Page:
That was the old rule of them, but back then, there were no gps devices with which to check. But when I saw you'd walked only 26 blocks but for 1.62 miles, figured you must have walked a bit crosstown, too, and that is confirmed by your gps track.
If you'd turned right at 59th, gone over the bridge, and walked for another 2 miles, you'd have arrived where my family lived for 50+ years. Alternatively, if you'd gone south from Grand Central for 27 blocks and also made your way over to First Ave, you'd have been at the place where I went to high school. Now, those are tourist sights that not everyone sees ;-)
59th St + 2 miles north...wouldn't you be up in Spanish Harlem? Or would you be in the Bronx by that time?
The NY Marathon course comes south from the Bronx...maybe close to your parents' house. I hope you've done that race...it's a wonderful experience; full of 'tourist sights!' :-)
Across the 59th st bridge from Manhattan is Queens, heading east, not north.
Oops...didn't visualize walking over the Queensboro Bridge. I know the Marathon runners come into Manhattan on that bridge...but can you walk over it on other days too?
Two miles east of the bridge would probably be Jackson Heights or Astoria? Archie Bunker country? Back in the early '70's I used to drive over that bridge every morning to my office on the BQE. Can't imagine why; guess I just wasn't a real New Yorker then.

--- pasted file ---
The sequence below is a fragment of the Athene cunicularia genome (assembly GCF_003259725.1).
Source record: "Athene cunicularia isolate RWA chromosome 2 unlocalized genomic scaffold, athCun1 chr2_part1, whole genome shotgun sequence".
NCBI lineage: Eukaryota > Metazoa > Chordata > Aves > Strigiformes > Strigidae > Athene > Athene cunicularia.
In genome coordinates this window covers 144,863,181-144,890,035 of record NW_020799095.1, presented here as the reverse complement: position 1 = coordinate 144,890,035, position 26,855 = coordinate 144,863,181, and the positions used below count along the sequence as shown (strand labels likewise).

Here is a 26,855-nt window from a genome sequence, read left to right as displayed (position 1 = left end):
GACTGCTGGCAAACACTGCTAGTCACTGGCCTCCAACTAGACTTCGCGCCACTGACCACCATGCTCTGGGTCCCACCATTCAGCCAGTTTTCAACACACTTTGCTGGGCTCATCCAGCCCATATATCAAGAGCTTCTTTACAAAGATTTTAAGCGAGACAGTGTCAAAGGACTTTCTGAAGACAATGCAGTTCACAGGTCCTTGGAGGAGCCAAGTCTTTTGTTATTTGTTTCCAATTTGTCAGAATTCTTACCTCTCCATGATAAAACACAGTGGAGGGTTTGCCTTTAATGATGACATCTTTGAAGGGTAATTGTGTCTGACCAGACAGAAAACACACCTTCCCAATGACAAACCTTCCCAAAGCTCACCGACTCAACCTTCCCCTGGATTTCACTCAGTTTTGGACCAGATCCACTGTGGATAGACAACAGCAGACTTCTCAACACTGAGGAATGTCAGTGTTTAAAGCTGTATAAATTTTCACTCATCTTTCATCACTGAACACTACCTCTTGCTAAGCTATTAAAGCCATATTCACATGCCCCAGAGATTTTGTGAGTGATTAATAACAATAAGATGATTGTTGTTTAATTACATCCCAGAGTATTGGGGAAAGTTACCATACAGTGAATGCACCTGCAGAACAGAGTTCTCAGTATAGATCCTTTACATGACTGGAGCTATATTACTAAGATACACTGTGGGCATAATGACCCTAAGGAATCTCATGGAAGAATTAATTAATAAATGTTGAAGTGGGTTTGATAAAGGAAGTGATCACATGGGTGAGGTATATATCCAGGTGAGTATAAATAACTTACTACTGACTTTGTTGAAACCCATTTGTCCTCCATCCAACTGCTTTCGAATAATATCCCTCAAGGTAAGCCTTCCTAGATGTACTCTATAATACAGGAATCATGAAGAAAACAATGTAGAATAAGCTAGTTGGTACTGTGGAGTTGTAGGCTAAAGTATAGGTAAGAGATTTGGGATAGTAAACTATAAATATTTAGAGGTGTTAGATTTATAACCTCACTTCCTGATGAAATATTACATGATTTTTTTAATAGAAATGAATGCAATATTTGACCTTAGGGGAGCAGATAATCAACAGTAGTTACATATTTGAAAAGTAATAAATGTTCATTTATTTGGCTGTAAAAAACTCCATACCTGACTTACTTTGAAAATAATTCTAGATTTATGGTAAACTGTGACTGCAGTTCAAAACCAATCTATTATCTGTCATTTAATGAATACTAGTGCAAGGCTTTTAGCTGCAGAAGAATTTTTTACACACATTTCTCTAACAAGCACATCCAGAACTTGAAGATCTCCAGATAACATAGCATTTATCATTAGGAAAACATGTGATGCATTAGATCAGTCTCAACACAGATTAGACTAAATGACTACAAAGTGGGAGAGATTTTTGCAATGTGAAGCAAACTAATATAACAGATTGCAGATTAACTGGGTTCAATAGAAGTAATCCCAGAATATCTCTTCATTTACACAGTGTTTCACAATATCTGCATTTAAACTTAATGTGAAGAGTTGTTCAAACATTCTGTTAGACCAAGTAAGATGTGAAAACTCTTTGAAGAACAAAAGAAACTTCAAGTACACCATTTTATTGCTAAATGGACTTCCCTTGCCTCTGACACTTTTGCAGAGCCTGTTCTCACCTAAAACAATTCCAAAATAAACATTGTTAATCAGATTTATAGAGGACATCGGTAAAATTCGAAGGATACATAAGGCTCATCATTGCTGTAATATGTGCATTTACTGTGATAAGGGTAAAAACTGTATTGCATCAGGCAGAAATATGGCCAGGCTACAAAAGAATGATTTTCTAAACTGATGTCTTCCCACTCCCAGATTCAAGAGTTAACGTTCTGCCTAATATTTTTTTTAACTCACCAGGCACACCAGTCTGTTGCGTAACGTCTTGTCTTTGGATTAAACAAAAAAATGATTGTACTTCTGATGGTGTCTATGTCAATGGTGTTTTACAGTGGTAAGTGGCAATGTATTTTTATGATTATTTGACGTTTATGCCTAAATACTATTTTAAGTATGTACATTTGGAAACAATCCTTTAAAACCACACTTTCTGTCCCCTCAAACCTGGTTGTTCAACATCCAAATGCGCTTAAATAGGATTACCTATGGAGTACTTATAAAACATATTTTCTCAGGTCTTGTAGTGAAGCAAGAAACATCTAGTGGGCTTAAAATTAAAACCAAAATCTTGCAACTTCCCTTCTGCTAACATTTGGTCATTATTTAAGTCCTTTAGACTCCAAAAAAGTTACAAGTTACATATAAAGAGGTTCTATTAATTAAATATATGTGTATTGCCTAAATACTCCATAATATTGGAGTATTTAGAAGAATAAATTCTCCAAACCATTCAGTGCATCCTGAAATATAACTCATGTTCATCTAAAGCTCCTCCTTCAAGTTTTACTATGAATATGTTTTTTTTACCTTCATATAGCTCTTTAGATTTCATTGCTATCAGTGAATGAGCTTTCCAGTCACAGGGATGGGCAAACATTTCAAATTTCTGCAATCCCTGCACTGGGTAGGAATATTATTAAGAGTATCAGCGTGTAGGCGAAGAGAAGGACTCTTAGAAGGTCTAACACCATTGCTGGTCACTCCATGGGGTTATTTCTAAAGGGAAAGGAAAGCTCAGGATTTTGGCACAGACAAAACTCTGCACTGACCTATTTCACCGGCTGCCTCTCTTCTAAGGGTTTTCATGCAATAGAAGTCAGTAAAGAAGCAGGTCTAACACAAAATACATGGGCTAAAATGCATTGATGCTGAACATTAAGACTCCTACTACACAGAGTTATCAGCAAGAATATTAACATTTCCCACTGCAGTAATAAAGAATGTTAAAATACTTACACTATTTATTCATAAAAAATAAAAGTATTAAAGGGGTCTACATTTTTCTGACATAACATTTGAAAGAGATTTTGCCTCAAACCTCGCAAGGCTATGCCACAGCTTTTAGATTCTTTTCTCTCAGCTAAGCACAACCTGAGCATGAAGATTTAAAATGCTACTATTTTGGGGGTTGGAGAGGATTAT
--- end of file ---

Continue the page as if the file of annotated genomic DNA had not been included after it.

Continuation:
There is a pedestrian walkway on the bridge. My cousin Matt used to run home sometimes from his teaching job at York College in Jamaica. Or looking at the map, he probably took a train part of the way. That was when he lived around 90th st on the west side, but he has moved up near Inwood Park and I don't think he runs over the bridge anymore. There was a time when he lived in Jackson Heights,too, maybe 20 years ago.
We lived in Maspeth, south of Jackson Heights, east of where the BQE meets the LIE. 65th Place and 52nd Ave.
About 15 years ago, when my mother still lived there, I stayed at her place for several days while she was in a hospital in Elmhurst. One day, as I was walking the mile or so over to visit her, there were a couple of inches of snow on the ground. Half a block ahead, there was a guy shoveling the side walk, and beyond him, a runner coming in my direction. The runner very deftly swerved around the guy shoveling, and even though that meant running through a snow bank, he didn't miss a beat. "Wow," I thought, "just like a good orienteer." As the runner got closer, I could see his face, and I suddenly realized it WAS an orienteer! It was Greg Balter, running from his apartment (that he shared with Boris G) to work.